After a decade of construction, the international space station will finally live up to its name this week when the first six-person crew takes up residence with astronauts from five different countries.
The second half of the station's inaugural six-member crew is poised to launch Wednesday morning aboard a Russian Soyuz rocket from Kazakhstan's Baikonur Cosmodrome. They will arrive on Friday morning to join the first wave of their crew already aboard the station.
When the new Soyuz crew joins the three astronauts already waiting on the orbiting laboratory, it will be the first time, ever, that all five of the station's international partner agencies (NASA, the Russian Federal Space Agency, the Japan Aerospace Exploration Agency, the European Space Agency and the Canadian Space Agency) — will be represented on orbit at once. It's fitting that the cosmic lineup coincided with the station's first six-person crew.
"At this time, we will have Canadian, Russian, American, European and Japanese guy on board space station, and I would say it's [an] outstanding event," Expedition 20 space station commander Gennady Padalka, a Russian cosmonaut, said in a preflight interview. "You know that all these countries have been participating in ISS project for 10 years as a minimum, and now it's pretty high time to have all these astronauts and cosmonauts together working in space."
Construction on the international space station began in 1998, with the first three-man tenants setting up shop in 2000, once living quarters arrived. Today, the station is home to Padalka, American astronaut Michael Barratt and Japanese astronaut Koichi Wakata.
On Wednesday, Russian cosmonaut Roman Romanenko will command the Soyuz TMA-15 spacecraft that will launch himself, Belgian astronaut Frank De Winne of ESA and Canadian astronaut Robert Thirsk.
"When we all get together at the table, we will see that we are people from all corners of the world, working together as a single team to execute our mission program, and I want to believe that we will be able to find a common language and that we will all be happy to be part of this family," Romanenko said in a NASA interview.
The astronauts will have more to drink at their dinner table. Last week, the station crew officially began consuming water recycled from their own urine and sweat, part of vital life support gear designed specifically to support a full six-person crew.
Romanenko, a former Russian air force pilot, will be making his first trip to space after joining the Russian space agency in 1997. He is married and has one son.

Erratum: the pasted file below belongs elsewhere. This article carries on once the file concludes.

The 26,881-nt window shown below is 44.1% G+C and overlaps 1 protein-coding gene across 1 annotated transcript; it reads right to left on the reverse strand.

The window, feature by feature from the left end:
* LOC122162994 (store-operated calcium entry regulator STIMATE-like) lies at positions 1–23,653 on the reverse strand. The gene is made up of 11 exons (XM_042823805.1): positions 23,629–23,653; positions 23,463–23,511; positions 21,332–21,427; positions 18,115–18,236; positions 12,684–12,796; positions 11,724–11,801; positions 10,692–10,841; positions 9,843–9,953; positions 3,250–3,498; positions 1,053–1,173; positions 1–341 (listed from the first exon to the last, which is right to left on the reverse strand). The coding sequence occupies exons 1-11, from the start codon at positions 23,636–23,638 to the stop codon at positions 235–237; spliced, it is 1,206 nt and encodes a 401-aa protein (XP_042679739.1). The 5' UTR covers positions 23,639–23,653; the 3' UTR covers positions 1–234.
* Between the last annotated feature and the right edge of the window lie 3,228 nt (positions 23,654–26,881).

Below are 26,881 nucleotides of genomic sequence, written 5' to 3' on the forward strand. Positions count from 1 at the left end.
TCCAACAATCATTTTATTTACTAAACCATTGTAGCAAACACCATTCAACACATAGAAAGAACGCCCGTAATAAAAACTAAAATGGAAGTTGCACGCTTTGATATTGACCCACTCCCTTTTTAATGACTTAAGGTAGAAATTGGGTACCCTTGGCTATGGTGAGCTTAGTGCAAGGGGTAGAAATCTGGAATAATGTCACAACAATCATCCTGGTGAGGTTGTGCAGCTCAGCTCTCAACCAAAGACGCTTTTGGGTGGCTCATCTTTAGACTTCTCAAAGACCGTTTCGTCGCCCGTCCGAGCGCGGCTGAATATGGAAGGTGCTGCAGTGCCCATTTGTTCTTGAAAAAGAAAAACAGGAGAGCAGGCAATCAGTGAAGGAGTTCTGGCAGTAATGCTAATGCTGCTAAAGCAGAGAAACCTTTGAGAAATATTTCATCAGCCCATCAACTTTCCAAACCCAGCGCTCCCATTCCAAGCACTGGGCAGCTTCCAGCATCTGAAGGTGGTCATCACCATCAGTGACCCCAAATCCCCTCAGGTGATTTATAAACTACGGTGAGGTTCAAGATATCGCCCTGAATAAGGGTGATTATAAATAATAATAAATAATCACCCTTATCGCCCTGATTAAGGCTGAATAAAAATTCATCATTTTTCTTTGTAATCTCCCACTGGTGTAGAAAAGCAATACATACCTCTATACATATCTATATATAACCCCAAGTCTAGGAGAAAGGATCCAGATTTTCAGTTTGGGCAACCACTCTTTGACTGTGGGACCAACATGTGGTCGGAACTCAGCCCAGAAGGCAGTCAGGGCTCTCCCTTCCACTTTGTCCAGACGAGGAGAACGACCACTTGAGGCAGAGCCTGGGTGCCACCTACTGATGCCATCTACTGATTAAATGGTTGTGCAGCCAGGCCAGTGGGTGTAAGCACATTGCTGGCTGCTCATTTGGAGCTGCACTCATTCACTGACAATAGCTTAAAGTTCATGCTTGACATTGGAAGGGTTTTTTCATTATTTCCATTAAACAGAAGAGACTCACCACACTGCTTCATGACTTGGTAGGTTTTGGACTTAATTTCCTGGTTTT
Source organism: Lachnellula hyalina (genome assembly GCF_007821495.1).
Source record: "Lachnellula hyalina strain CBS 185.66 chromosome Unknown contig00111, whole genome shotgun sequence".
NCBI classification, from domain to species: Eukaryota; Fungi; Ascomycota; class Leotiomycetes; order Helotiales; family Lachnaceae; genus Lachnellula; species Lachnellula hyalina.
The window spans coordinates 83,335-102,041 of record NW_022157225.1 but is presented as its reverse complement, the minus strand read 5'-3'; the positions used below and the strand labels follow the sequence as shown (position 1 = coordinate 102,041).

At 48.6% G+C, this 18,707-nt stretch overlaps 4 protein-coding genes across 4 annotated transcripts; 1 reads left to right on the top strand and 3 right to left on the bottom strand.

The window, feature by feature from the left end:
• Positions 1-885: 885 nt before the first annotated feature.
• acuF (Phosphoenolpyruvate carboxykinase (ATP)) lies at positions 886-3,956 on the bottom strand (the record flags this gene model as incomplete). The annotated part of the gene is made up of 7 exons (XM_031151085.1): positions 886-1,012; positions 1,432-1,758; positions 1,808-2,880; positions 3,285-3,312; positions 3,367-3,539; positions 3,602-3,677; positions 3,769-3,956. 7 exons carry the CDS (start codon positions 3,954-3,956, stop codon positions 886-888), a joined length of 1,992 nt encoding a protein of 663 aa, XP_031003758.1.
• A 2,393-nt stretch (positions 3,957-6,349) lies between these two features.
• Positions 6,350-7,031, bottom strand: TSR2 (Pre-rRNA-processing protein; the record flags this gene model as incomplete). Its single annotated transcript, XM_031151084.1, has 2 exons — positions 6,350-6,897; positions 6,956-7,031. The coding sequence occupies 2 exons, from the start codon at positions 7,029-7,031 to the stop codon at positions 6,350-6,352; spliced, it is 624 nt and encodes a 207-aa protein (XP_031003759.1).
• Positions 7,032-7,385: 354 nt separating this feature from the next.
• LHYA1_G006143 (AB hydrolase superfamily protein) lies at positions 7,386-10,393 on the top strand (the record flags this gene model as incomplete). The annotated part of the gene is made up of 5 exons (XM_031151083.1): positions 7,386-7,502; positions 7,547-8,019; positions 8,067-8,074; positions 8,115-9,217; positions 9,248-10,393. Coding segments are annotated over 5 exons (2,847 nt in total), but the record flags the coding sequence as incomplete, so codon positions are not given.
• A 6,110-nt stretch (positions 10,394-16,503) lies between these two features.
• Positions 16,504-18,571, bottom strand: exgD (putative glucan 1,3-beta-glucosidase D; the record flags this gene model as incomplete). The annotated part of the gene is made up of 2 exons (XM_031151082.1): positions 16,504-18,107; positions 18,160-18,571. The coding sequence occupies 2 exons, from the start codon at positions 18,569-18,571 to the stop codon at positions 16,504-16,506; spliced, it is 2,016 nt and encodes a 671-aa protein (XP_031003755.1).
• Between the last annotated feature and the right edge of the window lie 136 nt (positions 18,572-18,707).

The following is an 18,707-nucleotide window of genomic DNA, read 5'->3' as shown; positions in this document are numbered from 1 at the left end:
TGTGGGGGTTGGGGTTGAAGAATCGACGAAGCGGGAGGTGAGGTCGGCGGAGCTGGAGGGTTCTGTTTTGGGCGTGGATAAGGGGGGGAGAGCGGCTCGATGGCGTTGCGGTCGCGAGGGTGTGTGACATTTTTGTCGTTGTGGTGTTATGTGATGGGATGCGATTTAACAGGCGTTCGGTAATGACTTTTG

De Winne is a former test pilot for the Belgian air force and joined ESA in 2000. He is married and has three children. De Winne is a veteran of a 2002 Soyuz trip to the space station and is set to assume command of the Expedition 21 mission after Padalka flies home in October. When he takes the helm, he will become the first European station commander.
"This is the first for Europe that there will be an ESA astronaut commanding the international space station, and that's of course very important for ESA, our European agency, which has invested a lot in the international space station," De Winne said.
Thirsk was a medical doctor before he joined the CSA in 1983. In 1996, he flew on the space shuttle science mission STS-78, which was devoted to materials and life science research. He is Canada's first long-duration astronaut.
Padalka, Barratt and Wakata on the station now are currently serving as the station's Expedition 19 crew. They will shift to Expedition 20, with Padalka still in charge, when their new crewmates arrive Friday.
"I think for us to expand our frontiers in space, international cooperation is essential," Wakata said in a preflight interview. "The ISS project has demonstrated that it's possible."
The members of the double-sized crew will have their work cut out for them, with a full schedule of research and space station maintenance planned. The international nature of the crew should also provide some fun chances for cross-cultural learning.
"We look at each other as much more as colleagues than ambassadors, but, at the same time, we're well aware that we represent nations and agencies and we want to serve the best interests of all of those as well," Barratt said in an interview. "We enjoy one another's food and company, and we just have a great time together."
The astronauts are prepared for some wrangling to take place as they try to adjust to a more crowded space station than they've been used to.
"The ground is doing a great job, and they try to take into account on all details, and they try to envisage all problems," Padalka said. "But, at the same time, we are ready to put up with some tiny problems and ready to work with the ground as one team to resolve them."
With the start of large crews, the space station is entering a new phase where spacefliers hope to move beyond the basics of building the station, which has been the focus of most missions so far.
A major goal of the Expedition 20 mission is to "help transition the space station program from a phase that has been dominated by assembly, to one of utilization to help the station fulfill its new responsibility as a world-class facility for doing research and development," Thirsk said.
And if the space station starts to feel crowded when the first six-person crew arrives, wait until the space shuttle Endeavour visits during its June STS-127 flight.
"If you consider that the permanent crew will be six, a visiting shuttle will be seven, now we'll have up to 13 on the space station," Barratt said. "As far as I know, that's the most we've ever had on a single platform in space in history, so we'll look forward to seeing how all that works."